The “Levelling Up” White Paper puts great emphasis on recreating a modern day “Renaissance”.
Owl quotes from the paper (page xiv):
“The Renaissance flourished in Italian city states that combined innovation in finance with technological breakthroughs, the cultivation of learning, ground-breaking artistic endeavour, a beautiful built environment and strong civic leadership. And the first Industrial Revolution in Britain came about through the interplay of innovative financial instruments, sharper rewards for enterprise, new institutions of learning, improvements in transportation and rivalrous emulation between local leaders and entrepreneurs. Those same concerted forces are needed to drive productivity, innovation and growth across the UK today.
This contemporary Medici model, our twenty-first century recipe for a new Industrial Revolution, depends on harnessing an array of interventions and catalysing a range of sectors. Levelling up will require us to:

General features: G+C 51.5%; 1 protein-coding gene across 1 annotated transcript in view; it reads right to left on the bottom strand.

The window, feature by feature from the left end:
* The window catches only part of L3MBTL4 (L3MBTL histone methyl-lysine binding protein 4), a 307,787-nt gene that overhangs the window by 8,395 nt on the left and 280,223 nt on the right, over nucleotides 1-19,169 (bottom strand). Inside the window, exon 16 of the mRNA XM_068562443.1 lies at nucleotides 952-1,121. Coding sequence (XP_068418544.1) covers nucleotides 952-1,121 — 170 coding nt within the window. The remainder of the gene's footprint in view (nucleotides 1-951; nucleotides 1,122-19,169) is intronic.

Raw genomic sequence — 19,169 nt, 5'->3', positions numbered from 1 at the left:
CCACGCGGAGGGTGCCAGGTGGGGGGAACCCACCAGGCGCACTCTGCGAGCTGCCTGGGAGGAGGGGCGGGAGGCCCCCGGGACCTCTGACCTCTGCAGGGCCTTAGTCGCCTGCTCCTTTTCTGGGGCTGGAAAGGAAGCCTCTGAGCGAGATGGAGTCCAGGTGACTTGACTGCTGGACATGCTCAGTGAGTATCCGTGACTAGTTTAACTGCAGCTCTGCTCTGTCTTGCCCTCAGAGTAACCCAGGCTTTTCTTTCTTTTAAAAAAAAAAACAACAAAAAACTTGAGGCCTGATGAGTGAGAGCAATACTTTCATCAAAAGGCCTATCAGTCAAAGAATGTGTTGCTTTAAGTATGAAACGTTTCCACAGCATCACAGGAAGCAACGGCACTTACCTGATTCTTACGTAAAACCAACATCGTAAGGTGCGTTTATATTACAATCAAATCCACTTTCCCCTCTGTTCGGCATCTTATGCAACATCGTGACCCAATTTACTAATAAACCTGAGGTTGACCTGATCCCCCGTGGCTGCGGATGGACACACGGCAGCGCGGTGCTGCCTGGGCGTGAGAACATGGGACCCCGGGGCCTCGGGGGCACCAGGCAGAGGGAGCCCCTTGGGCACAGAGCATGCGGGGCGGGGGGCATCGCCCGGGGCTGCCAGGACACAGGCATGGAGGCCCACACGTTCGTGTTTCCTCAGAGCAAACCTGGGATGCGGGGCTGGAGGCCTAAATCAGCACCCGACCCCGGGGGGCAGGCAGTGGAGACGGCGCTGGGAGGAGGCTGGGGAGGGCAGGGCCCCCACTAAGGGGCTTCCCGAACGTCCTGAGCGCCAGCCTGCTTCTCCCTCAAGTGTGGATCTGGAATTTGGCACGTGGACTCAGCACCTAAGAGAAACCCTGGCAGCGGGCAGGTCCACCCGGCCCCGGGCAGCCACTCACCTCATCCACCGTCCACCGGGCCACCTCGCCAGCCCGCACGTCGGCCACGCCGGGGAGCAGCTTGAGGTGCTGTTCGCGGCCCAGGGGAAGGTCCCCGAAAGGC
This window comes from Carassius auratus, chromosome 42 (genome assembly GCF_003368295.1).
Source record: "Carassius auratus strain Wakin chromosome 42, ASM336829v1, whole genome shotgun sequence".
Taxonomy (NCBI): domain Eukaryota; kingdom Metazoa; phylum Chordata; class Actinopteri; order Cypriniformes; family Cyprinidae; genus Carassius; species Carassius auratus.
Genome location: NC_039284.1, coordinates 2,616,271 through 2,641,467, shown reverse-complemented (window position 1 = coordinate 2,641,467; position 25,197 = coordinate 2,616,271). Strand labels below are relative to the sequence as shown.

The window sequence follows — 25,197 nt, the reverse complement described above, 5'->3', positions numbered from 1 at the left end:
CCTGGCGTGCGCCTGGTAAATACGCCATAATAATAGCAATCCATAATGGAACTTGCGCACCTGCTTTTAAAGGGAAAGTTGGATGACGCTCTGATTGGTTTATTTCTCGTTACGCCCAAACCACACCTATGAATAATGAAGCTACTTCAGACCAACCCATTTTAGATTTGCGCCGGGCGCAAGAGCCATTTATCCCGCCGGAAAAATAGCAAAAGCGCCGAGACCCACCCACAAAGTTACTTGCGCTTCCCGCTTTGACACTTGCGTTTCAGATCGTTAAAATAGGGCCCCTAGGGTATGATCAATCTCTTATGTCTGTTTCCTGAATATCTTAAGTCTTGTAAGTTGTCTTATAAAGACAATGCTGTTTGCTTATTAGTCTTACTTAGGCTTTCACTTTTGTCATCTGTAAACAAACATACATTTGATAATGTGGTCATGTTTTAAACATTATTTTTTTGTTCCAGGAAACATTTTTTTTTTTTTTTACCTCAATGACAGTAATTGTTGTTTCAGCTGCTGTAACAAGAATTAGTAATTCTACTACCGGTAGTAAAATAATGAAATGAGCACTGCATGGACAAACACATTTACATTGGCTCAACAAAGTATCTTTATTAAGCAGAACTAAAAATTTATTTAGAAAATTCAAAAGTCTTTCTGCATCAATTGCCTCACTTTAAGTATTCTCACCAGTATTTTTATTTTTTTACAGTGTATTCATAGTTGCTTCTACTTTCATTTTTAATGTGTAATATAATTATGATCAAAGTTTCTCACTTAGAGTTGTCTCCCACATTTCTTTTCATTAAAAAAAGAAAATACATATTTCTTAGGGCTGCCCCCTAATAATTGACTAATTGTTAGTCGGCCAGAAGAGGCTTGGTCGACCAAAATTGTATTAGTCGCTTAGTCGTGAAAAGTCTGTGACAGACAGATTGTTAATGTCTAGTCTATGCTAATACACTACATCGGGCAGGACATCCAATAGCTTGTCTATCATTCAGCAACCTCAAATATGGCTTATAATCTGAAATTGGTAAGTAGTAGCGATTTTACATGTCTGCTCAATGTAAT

a. boost productivity, pay, jobs and living standards by growing the private sector, especially in those places where they are lagging;
b. spread opportunities and improve public services, especially in those places where they are weakest;
c. restore a sense of community, local pride and belonging, especially in those places where they have been lost; and
d. empower local leaders and communities, especially in those places lacking local agency.”
Here are members of the Great South West Team presenting a regional growth prospectus to the Minister for Local Growth, Rt Hon Jake Berry MP, in January 2020. They then briefed him on ambitions to deliver £45 billion of economic benefit and 190,000 new jobs over the next 15 years. We’ve not heard much since.
Who, if any, of our local leaders deserves the accolade of a contemporary Medici?
Here’s what you are looking for:
The role models: Cosimo and Lorenzo de Medici
Could it be Devon County Council Leader John Hart?